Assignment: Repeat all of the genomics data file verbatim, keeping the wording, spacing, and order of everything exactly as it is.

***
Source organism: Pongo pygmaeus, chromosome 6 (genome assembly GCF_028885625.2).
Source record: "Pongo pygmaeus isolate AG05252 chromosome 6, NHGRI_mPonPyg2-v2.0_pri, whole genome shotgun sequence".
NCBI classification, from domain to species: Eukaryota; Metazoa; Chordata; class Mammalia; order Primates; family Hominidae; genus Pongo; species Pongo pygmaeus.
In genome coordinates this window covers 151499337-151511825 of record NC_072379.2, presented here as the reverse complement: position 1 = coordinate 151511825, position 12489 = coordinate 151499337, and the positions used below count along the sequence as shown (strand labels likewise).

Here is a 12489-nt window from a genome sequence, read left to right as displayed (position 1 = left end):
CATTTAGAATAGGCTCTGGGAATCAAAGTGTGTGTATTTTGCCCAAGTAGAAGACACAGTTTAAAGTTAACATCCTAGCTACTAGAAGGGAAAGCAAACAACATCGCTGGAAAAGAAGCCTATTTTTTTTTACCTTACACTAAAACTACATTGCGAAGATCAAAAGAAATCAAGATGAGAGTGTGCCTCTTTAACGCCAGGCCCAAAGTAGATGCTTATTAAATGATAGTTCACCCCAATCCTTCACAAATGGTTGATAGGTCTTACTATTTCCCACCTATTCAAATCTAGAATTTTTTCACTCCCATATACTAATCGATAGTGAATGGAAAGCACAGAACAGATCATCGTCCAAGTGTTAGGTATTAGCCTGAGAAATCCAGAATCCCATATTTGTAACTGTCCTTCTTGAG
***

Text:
Source organism: Pongo pygmaeus, chromosome 6 (genome assembly GCF_028885625.2).
Source record: "Pongo pygmaeus isolate AG05252 chromosome 6, NHGRI_mPonPyg2-v2.0_pri, whole genome shotgun sequence".
NCBI classification, from domain to species: Eukaryota; Metazoa; Chordata; class Mammalia; order Primates; family Hominidae; genus Pongo; species Pongo pygmaeus.
In genome coordinates this window covers 151499337-151511825 of record NC_072379.2, presented here as the reverse complement: position 1 = coordinate 151511825, position 12489 = coordinate 151499337, and the positions used below count along the sequence as shown (strand labels likewise).

Here is a 12489-nt window from a genome sequence, read left to right as displayed (position 1 = left end):
CATTTAGAATAGGCTCTGGGAATCAAAGTGTGTGTATTTTGCCCAAGTAGAAGACACAGTTTAAAGTTAACATCCTAGCTACTAGAAGGGAAAGCAAACAACATCGCTGGAAAAGAAGCCTATTTTTTTTTACCTTACACTAAAACTACATTGCGAAGATCAAAAGAAATCAAGATGAGAGTGTGCCTCTTTAACGCCAGGCCCAAAGTAGATGCTTATTAAATGATAGTTCACCCCAATCCTTCACAAATGGTTGATAGGTCTTACTATTTCCCACCTATTCAAATCTAGAATTTTTTCACTCCCATATACTAATCGATAGTGAATGGAAAGCACAGAACAGATCATCGTCCAAGTGTTAGGTATTAGCCTGAGAAATCCAGAATCCCATATTTGTAACTGTCCTTCTTGAG